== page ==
All in all I'd say multicultural Birmingham is actually a decent place.

I've been here my whole life and I can't really complain.

There are always festivals going on and it's always a mixed festival as well. You'll get other people going.

It gets people together and it gets people knowing about other people's religion and everything.

I would recommend Birmingham as a place to live.

John Coles, 55, lives in Yardley

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Everybody lives together. I don't see any no-go zones or any sort of animosity to one another.

I've never experienced anything untoward. Obviously there are racists but there are lots of people who aren't.

I've lived in Birmingham all my life and it's a good place to live.

I think a lot of Asian communities are pretty close to themselves, but that's obvious because of the Muslim religion. That's not to say they're against Christian people and I think the best thing to do is to try to mix with people.

They are very close but they're also very friendly people.

Wilma Robinson, 48, from Kingstanding, student

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We are all people. We are all one at the end of the day. There's all sorts of different nationalities and we all get on really well.

When I grew up it wasn't like that. In the 1960s it wasn't as multicultural as it is now. It has changed a lot. There weren't that many different races here.

Racist incidents were not frequent back then, but just silly little things would happen, as people who did not understand black people would say stupid things.

But you just got on with it because it was a way of life.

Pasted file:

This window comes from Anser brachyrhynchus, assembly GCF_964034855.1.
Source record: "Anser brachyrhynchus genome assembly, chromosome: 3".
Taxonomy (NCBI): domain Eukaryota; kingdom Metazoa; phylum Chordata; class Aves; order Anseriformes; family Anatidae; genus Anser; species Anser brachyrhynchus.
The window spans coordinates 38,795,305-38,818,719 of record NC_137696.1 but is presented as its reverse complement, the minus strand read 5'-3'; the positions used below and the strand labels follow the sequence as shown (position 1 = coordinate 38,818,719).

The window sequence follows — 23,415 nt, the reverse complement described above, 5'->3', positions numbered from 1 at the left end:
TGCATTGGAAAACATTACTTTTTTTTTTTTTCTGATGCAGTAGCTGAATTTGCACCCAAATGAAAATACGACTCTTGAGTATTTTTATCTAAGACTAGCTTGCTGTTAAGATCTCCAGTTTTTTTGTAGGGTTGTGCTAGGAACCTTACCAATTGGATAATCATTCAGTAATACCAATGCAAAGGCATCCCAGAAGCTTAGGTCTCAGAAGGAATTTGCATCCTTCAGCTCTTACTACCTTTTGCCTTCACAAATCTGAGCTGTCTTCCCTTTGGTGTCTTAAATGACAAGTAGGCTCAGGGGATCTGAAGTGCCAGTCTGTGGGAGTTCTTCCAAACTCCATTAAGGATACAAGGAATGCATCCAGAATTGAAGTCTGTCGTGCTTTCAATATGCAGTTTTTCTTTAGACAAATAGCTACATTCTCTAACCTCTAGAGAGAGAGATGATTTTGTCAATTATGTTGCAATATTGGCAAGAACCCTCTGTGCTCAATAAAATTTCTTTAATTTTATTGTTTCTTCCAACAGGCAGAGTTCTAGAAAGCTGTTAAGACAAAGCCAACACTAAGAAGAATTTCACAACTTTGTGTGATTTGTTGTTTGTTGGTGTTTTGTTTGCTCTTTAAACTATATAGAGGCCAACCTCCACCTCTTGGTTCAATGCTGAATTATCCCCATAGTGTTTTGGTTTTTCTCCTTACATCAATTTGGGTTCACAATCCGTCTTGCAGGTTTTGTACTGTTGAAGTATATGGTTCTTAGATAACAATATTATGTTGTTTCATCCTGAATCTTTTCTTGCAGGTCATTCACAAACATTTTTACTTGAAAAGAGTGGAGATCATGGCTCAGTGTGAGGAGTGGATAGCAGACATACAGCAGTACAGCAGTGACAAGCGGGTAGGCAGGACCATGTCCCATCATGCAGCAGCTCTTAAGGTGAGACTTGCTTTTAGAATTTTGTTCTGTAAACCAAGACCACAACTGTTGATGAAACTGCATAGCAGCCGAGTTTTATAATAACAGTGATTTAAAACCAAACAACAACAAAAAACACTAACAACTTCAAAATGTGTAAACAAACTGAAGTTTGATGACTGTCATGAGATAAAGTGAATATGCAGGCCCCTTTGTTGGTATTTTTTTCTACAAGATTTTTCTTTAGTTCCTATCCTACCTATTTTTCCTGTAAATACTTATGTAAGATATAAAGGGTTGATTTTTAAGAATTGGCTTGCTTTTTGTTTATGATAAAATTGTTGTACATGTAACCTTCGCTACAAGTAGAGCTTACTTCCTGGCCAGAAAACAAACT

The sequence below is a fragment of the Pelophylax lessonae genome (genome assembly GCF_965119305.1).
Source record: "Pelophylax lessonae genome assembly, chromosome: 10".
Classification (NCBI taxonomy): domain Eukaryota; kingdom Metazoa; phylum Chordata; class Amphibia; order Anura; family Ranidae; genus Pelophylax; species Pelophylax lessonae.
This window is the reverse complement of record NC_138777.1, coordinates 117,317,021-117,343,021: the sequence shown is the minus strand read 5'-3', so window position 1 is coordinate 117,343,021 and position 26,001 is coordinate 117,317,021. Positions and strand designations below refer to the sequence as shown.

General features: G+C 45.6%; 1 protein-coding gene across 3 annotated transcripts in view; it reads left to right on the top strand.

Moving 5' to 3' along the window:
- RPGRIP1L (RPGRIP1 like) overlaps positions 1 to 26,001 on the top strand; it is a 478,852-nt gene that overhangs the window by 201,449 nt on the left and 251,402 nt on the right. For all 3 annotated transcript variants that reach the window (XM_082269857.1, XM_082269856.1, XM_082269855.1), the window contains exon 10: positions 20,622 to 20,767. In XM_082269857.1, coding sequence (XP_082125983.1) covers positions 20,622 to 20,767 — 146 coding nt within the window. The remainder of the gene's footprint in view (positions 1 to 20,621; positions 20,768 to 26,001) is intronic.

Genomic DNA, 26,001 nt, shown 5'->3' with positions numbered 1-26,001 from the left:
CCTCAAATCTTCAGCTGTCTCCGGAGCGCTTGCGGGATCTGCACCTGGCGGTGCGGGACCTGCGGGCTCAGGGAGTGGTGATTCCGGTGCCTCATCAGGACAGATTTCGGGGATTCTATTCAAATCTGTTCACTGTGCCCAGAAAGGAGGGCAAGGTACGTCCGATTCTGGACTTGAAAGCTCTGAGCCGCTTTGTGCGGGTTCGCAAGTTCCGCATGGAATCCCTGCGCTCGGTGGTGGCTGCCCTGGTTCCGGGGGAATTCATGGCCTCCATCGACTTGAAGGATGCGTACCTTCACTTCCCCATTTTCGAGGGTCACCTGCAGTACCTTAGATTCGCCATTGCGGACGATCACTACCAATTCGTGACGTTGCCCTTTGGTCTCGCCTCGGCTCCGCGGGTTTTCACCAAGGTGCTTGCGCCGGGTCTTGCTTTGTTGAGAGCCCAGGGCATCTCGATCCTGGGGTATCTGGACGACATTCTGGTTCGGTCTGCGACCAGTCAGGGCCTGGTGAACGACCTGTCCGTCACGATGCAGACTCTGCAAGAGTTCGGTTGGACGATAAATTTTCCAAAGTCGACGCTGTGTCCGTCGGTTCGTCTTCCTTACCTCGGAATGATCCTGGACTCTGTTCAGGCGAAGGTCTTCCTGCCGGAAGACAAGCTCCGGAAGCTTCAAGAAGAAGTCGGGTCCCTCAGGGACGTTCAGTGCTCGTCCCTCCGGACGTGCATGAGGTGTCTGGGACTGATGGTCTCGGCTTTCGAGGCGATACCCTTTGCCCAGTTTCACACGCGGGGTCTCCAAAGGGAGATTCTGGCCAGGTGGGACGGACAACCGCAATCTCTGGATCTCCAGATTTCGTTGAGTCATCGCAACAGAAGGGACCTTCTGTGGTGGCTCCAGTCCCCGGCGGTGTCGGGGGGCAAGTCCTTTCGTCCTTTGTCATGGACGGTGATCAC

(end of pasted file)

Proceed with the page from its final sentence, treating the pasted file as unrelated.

It is a free country and whatever you decide to follow is up to you. They're Muslims. I'm Christian. Your belief is your belief.

Shabir Vanat, 61, from Kings Heath, works in Mirrors and Lighting

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I come from Uganda and left almost 40 years ago to come to Birmingham.

As far as I'm concerned Birmingham is a very cosmopolitan city. There have been ups and downs but that's like any other city.

When I think of the best things about it harmony is the main thing.

People come to this city from all over to have our famous Baltis. It's well known for that, it must be saying something about the city.

I am a Muslim and I've been in this shop for 29 years. I've never had one single problem.

If you go about your business then people will not bother you. I really like it here.

Toni McDonald, 42, lives in Edgbaston, radio presenter

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I lived in Birmingham for the first 23 years of my life before moving elsewhere, but returned and bought a home on the outskirts of the city 15 years ago.

One of my favourite things about Birmingham is its diversity - I grew up with a mix of black, white and Asian friends and it sounds like a cliché, but one of my best friends is actually Muslim.

Like many other big cities, it has had its problems. But, for the most part, I think that people pride themselves on pulling together.

Three words to sum the place up: busy, diverse, honest.